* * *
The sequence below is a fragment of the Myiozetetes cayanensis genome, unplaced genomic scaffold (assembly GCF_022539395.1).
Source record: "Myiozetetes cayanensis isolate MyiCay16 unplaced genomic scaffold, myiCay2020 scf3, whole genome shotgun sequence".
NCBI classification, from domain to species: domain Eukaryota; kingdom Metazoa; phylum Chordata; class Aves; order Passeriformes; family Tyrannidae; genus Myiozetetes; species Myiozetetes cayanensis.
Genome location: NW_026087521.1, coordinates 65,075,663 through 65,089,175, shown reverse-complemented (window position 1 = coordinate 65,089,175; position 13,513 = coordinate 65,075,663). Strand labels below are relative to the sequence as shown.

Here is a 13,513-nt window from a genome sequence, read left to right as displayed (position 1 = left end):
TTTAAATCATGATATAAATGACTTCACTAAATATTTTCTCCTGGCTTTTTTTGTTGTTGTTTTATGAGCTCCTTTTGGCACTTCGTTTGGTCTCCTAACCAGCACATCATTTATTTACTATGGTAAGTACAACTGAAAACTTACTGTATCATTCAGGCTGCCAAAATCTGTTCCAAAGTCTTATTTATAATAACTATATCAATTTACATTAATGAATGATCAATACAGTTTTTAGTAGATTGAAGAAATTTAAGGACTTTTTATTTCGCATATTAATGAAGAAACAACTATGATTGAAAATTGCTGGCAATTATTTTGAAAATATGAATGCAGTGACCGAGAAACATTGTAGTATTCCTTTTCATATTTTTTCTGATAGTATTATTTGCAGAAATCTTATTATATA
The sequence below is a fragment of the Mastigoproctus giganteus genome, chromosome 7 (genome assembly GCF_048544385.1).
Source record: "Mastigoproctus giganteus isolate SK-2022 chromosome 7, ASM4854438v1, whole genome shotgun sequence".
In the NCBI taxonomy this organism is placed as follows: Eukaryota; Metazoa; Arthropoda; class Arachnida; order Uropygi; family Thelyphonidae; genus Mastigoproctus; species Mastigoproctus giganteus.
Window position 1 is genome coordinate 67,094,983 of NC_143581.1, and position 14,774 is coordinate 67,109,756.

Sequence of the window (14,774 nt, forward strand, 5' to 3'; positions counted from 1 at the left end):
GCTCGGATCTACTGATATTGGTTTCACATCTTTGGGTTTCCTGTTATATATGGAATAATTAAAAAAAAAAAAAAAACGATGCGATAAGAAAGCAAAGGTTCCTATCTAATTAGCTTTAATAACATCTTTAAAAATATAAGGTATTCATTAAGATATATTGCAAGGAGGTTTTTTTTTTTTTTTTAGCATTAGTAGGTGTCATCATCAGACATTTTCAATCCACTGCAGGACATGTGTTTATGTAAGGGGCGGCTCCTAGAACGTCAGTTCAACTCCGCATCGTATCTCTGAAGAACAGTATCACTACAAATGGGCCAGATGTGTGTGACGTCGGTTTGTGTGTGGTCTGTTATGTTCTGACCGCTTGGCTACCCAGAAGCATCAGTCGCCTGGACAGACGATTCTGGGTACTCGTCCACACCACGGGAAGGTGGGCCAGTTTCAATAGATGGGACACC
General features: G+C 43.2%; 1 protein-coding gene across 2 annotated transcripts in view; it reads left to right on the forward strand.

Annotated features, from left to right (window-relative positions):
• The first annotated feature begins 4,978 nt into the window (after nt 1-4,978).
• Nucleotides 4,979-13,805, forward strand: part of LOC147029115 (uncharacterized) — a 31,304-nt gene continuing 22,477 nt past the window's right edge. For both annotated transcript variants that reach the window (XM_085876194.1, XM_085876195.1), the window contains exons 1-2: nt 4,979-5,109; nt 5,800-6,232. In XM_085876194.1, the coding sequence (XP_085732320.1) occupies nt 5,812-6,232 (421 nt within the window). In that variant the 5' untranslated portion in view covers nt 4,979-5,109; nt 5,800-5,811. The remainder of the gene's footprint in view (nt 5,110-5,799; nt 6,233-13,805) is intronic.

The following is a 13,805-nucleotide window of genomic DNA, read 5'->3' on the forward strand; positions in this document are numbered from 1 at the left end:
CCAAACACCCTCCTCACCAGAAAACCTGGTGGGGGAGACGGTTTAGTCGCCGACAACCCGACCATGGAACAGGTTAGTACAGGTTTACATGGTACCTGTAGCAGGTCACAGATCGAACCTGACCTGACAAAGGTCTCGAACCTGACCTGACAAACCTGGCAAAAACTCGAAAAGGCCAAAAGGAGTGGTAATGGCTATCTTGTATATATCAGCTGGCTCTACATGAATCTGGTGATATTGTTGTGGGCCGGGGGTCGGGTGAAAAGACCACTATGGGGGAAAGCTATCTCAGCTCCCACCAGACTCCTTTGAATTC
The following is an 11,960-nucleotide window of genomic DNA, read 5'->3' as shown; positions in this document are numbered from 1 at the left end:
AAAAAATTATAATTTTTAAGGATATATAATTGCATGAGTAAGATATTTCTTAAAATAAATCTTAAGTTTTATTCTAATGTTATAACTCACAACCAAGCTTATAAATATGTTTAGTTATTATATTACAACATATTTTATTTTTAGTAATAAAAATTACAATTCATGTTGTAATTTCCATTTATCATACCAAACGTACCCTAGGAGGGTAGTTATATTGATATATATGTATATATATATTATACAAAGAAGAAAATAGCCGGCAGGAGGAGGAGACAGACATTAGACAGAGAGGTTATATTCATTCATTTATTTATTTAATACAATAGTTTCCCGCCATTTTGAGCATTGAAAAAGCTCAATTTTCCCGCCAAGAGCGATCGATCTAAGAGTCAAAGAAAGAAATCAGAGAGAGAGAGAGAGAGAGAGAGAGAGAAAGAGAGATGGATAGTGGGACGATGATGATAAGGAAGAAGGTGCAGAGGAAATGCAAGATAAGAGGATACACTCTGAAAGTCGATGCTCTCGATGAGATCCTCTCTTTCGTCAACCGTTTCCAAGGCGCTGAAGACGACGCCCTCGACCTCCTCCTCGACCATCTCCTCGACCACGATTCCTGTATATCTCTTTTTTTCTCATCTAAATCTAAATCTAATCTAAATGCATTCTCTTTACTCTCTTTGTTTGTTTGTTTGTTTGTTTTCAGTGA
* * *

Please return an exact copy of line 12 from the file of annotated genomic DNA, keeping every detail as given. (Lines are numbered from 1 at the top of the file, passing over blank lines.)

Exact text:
GCTCGGATCTACTGATATTGGTTTCACATCTTTGGGTTTCCTGTTATATATGGAATAATTAAAAAAAAAAAAAAAACGATGCGATAAGAAAGCAAAGGTTCCTATCTAATTAGCTTTAATAACATCTTTAAAAATATAAGGTATTCATTAAGATATATTGCAAGGAGGTTTTTTTTTTTTTTTTAGCATTAGTAGGTGTCATCATCAGACATTTTCAATCCACTGCAGGACATGTGTTTATGTAAGGGGCGGCTCCTAGAACGTCAGTTCAACTCCGCATCGTATCTCTGAAGAACAGTATCACTACAAATGGGCCAGATGTGTGTGACGTCGGTTTGTGTGTGGTCTGTTATGTTCTGACCGCTTGGCTACCCAGAAGCATCAGTCGCCTGGACAGACGATTCTGGGTACTCGTCCACACCACGGGAAGGTGGGCCAGTTTCAATAGATGGGACACC